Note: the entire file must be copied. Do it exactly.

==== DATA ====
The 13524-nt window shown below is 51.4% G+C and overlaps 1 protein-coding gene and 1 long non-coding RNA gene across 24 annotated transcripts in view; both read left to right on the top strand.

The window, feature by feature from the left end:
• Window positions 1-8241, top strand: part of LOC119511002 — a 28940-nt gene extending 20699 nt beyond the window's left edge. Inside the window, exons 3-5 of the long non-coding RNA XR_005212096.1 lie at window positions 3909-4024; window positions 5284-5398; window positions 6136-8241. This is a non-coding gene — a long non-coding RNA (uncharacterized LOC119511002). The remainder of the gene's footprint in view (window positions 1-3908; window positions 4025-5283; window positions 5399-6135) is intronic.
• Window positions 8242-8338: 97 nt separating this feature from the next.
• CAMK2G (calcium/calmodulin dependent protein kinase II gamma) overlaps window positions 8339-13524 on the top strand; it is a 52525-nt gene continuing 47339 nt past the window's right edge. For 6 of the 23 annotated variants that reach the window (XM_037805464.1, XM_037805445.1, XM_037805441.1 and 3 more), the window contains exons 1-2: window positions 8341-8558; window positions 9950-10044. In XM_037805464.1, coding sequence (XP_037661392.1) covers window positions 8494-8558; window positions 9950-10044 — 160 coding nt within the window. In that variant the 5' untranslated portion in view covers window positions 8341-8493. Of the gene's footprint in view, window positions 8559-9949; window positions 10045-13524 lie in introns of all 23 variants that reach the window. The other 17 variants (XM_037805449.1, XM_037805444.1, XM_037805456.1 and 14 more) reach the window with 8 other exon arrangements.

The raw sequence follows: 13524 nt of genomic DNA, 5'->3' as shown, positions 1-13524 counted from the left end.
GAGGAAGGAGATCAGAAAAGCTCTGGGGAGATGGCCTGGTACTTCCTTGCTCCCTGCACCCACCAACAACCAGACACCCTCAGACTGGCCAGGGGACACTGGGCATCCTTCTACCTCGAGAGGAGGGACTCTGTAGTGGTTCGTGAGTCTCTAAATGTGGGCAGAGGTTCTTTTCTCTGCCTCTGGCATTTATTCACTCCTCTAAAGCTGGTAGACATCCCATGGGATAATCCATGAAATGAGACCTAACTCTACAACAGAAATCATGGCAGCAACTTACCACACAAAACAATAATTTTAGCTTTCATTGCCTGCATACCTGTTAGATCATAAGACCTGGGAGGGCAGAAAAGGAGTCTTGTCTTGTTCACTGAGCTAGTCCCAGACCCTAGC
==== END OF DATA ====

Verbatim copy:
The 13524-nt window shown below is 51.4% G+C and overlaps 1 protein-coding gene and 1 long non-coding RNA gene across 24 annotated transcripts in view; both read left to right on the top strand.

The window, feature by feature from the left end:
• Window positions 1-8241, top strand: part of LOC119511002 — a 28940-nt gene extending 20699 nt beyond the window's left edge. Inside the window, exons 3-5 of the long non-coding RNA XR_005212096.1 lie at window positions 3909-4024; window positions 5284-5398; window positions 6136-8241. This is a non-coding gene — a long non-coding RNA (uncharacterized LOC119511002). The remainder of the gene's footprint in view (window positions 1-3908; window positions 4025-5283; window positions 5399-6135) is intronic.
• Window positions 8242-8338: 97 nt separating this feature from the next.
• CAMK2G (calcium/calmodulin dependent protein kinase II gamma) overlaps window positions 8339-13524 on the top strand; it is a 52525-nt gene continuing 47339 nt past the window's right edge. For 6 of the 23 annotated variants that reach the window (XM_037805464.1, XM_037805445.1, XM_037805441.1 and 3 more), the window contains exons 1-2: window positions 8341-8558; window positions 9950-10044. In XM_037805464.1, coding sequence (XP_037661392.1) covers window positions 8494-8558; window positions 9950-10044 — 160 coding nt within the window. In that variant the 5' untranslated portion in view covers window positions 8341-8493. Of the gene's footprint in view, window positions 8559-9949; window positions 10045-13524 lie in introns of all 23 variants that reach the window. The other 17 variants (XM_037805449.1, XM_037805444.1, XM_037805456.1 and 14 more) reach the window with 8 other exon arrangements.

The raw sequence follows: 13524 nt of genomic DNA, 5'->3' as shown, positions 1-13524 counted from the left end.
GAGGAAGGAGATCAGAAAAGCTCTGGGGAGATGGCCTGGTACTTCCTTGCTCCCTGCACCCACCAACAACCAGACACCCTCAGACTGGCCAGGGGACACTGGGCATCCTTCTACCTCGAGAGGAGGGACTCTGTAGTGGTTCGTGAGTCTCTAAATGTGGGCAGAGGTTCTTTTCTCTGCCTCTGGCATTTATTCACTCCTCTAAAGCTGGTAGACATCCCATGGGATAATCCATGAAATGAGACCTAACTCTACAACAGAAATCATGGCAGCAACTTACCACACAAAACAATAATTTTAGCTTTCATTGCCTGCATACCTGTTAGATCATAAGACCTGGGAGGGCAGAAAAGGAGTCTTGTCTTGTTCACTGAGCTAGTCCCAGACCCTAGC